091. Cistus creticus. Cretan cistus.

Botanical name: 

091. Cistus creticus. 091. Cistus creticus. C. Planta à qua colligitur Latanum. Pharm. Lond.
Synonyma. Cistus ladanifera cretica, flore purpureo. Tournef. Coroll. Infl. rei herb. p. 19. Voyage du Levant. t. i. p. 29.
Cistus ladanifera vera. Park. Theat. p. 666.
Cistus, Ledon Cretense. Bauh. Pin. p. 467.
Cistus Ledon Matthioli. Gerard. Emac. p. 1286.
Cistus (creticus) arborescens, foliis ovato-lanceolatis, hirsutis, marginibus undulatis, floribus terminalibus. Miller. Dict. Jacqu. ic. collect. i. p. 80.

Class Polyandria. Ord. Monogynia. Lin. Gen. Plant. 673.
Ess. Gen. Ch. Cor. 5-petala. Cal. 5-phyllus: foliolis duobus minoribus. Capsula.
Spec. Char. C. arborescens exstipulatus, foliis spatulato-ovatis petiolatis enerviis scabris, calycinis lanceolatis.

This handsome shrub seldom rises to any considerable height; it is covered with a dark coloured bark, and sends off several simple branches: the leaves are oblong, pointed, waved, rough, viscous, veined, and stand in pairs upon short footstalks, which are broad at the base, so as nearly to surround the younger branches: the flowers are produced in succession at the extremities of the branches in June and July; they are large, of a purplish red colour, marked with dark spots at the base of each petal, and stand on short peduncles: the calyx is divided in five large oval pointed persistent segments, of which the two outermost are the smallest: the corolla is composed of five petals, which are large, roundish, spreading, and readily fall off on being touched: the filaments are numerous, very short, slender, and supplied with simple antherae of an orange colour: the germen is oval, and supports a short style, furnished with a flat circular stigma; the capsule is roundish, and contains many small orbicular seeds.

This shrub, which is a native of Candia and some of the islands of Archipelago, was first cultivated in England by Mr. P. Miller in the year 1731, [See Aiton's Hort. Kew.] and is now to be had of several of the London gardeners,though it is not so commonly met with as many other exotic species of this genus. Not only this plant, but most of its congeners, abound with a glutinous liquor, which in summer exudes upon their leaves, and seems to be of the ladanum kind: but it is well known, that the Cistus creticus is the species from which the officinal Ladanum is collected. This is done in Candia by means of an instrument call there Ergastiri, made in the form of a rake, to which several leathern thongs are fixed instead of teeth, and with which the leaves of the shrub are lightly brushed backwards and forwards, so that the fluid Ladanum may adhere to the leather, from which it is afterwards scraped off with knives, and formed into regular masses for exportation. [See Belon. Observations de plusieurs singularités en Grece, Asie. &c. Lib. i. c. 7. and Tournefort. Voyage du Levant. t. i. p. 29. where the Ergastiri is described and figured. By the ancients we are told, that the (greek) was collected by combing the beards and thighs of goats who browzed upon the cistus, and to whose hair the drug was found to adhere: another method of gathering it, was by drawing cords over those shrubs which produced it. See Dioscorides, Mat. Med. Lib. i. p. 128. and Pliny, Hist. Nat. Lib. xii. cap. xvii.]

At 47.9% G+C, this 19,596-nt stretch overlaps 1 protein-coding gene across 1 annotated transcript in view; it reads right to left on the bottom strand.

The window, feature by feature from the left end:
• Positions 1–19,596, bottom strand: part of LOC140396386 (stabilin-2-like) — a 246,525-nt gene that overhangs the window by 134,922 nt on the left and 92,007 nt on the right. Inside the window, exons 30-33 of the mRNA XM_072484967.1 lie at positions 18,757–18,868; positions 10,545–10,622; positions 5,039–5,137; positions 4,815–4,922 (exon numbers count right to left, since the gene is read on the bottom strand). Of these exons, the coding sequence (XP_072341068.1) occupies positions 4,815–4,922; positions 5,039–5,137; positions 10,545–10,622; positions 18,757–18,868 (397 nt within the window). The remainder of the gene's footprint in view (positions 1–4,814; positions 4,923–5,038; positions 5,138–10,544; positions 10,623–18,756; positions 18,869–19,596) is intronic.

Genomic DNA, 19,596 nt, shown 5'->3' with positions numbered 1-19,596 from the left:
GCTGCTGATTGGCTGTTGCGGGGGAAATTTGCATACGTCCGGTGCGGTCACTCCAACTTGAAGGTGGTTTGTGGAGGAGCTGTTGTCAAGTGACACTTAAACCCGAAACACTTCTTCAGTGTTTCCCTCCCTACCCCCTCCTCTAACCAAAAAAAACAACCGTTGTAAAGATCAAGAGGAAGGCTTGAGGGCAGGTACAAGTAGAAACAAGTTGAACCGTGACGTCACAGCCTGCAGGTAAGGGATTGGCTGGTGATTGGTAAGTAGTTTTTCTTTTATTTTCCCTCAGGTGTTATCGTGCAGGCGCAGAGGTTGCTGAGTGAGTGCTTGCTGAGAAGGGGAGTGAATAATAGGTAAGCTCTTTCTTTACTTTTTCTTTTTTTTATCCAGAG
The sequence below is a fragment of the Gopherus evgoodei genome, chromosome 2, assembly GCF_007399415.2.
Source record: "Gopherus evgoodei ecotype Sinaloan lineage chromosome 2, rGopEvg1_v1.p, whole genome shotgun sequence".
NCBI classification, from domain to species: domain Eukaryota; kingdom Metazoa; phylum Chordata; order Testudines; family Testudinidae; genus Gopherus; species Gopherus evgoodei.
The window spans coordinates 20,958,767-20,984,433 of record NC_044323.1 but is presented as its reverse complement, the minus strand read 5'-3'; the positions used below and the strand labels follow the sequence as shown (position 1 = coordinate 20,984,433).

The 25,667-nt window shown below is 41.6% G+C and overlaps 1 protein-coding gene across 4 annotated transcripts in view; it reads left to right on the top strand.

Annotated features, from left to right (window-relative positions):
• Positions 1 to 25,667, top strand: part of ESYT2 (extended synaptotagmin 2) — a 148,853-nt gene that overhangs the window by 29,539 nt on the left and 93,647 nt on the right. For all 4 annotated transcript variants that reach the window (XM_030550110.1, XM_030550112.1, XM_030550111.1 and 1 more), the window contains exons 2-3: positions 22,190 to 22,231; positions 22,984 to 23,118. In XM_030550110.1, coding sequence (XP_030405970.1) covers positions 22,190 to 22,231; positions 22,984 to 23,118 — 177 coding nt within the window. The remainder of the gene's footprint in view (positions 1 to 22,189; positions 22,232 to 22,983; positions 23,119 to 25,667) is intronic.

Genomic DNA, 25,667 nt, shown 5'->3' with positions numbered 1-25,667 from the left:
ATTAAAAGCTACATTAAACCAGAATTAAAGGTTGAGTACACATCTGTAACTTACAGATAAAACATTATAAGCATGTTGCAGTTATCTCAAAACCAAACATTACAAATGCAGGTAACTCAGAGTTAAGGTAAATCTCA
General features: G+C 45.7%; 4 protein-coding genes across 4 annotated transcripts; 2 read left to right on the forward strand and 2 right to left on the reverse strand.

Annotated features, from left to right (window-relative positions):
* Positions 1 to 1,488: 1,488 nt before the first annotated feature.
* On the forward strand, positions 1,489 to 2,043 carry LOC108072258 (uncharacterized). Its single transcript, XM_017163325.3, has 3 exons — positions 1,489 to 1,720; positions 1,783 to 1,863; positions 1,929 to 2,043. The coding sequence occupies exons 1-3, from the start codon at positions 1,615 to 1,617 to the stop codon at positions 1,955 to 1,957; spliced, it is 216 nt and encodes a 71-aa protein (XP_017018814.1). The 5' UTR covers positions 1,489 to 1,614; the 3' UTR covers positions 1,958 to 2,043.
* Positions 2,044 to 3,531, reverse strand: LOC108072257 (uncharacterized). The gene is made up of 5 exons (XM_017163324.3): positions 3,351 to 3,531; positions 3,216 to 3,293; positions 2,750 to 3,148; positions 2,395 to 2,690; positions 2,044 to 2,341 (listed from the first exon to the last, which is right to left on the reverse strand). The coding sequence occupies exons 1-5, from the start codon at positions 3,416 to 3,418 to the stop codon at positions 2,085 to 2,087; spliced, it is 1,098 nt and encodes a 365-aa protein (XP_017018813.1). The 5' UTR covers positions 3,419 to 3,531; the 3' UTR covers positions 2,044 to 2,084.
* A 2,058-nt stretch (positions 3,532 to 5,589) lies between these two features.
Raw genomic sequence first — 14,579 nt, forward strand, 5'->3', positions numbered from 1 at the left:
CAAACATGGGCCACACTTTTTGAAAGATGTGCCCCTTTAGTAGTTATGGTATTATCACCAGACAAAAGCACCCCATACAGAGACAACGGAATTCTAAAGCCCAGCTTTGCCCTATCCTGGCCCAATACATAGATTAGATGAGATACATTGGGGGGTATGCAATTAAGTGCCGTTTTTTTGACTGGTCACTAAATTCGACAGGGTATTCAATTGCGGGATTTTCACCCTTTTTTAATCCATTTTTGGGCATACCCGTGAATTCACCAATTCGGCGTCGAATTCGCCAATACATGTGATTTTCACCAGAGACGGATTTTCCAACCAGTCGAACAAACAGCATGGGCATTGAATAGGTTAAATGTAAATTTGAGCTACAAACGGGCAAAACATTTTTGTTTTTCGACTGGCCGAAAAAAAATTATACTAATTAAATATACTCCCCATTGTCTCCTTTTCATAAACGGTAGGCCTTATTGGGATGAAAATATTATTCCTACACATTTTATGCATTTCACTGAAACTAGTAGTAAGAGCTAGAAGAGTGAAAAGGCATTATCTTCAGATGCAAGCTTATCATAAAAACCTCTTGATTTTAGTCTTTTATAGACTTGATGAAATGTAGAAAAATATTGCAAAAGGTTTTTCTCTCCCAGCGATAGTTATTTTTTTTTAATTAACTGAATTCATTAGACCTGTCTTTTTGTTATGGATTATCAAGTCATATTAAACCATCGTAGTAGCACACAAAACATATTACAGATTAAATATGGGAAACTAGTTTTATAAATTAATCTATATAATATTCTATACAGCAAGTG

As this drug is observed to issue most copiously in the hottest weather, the method of gathering above described must be performed when the intensity of the sun's heat renders it a very laborious and troublesome employment.

Three sorts of Ladanum have been described by authors, but only two are now to be met with in the shops. "The best, which is very rare, is in dark-coloured masses, of the consistence of a soft plaster, growing still softer on being handled: the other is in long rolls, coiled up, much harder than the preceding, and not so dark. The first has commonly a small and the last a large admixture of fine sand, which in the Labdanum examined by the French Academy amounted to three-fourths of the mass. It is scarcely indeed to be collected pure, independently of designed abuses; the dust blown on the plant by winds from the loose sands among which it grows, being retained by the tenacious juice. The soft kind has an agreeable smell, and a lightly pungent bitterish taste: the hard is much weaker. Rectified spirit of wine dissolves nearly the whole of pure Labdanum into a golden-coloured liquor: on inspissating the filtered solution, the finer parts of the Labdanum rises with the spirit, and the remaining resin proves both weaker and less agreeable than the juice at first. On infusing the Labdanum in water, it impregnates the liquor considerably with its smell and taste, and in distillation with water, there comes over a fragrant essential oil." [Lewis, M. M. p. 368.]

This resin was formerly much employed internally as a pectoral and astringent in catarrhal affections, dysenteries, and several other diseases; at present however it is wholly confined to external use, and is an ingredient in the stomachic plaster, or emplastrum landani of the London Pharm. It is also sometimes used in the way of fumigation.

Medical Botany, 1790-1794, was written by William Woodville, M. D., and illustrated by James Sowerby.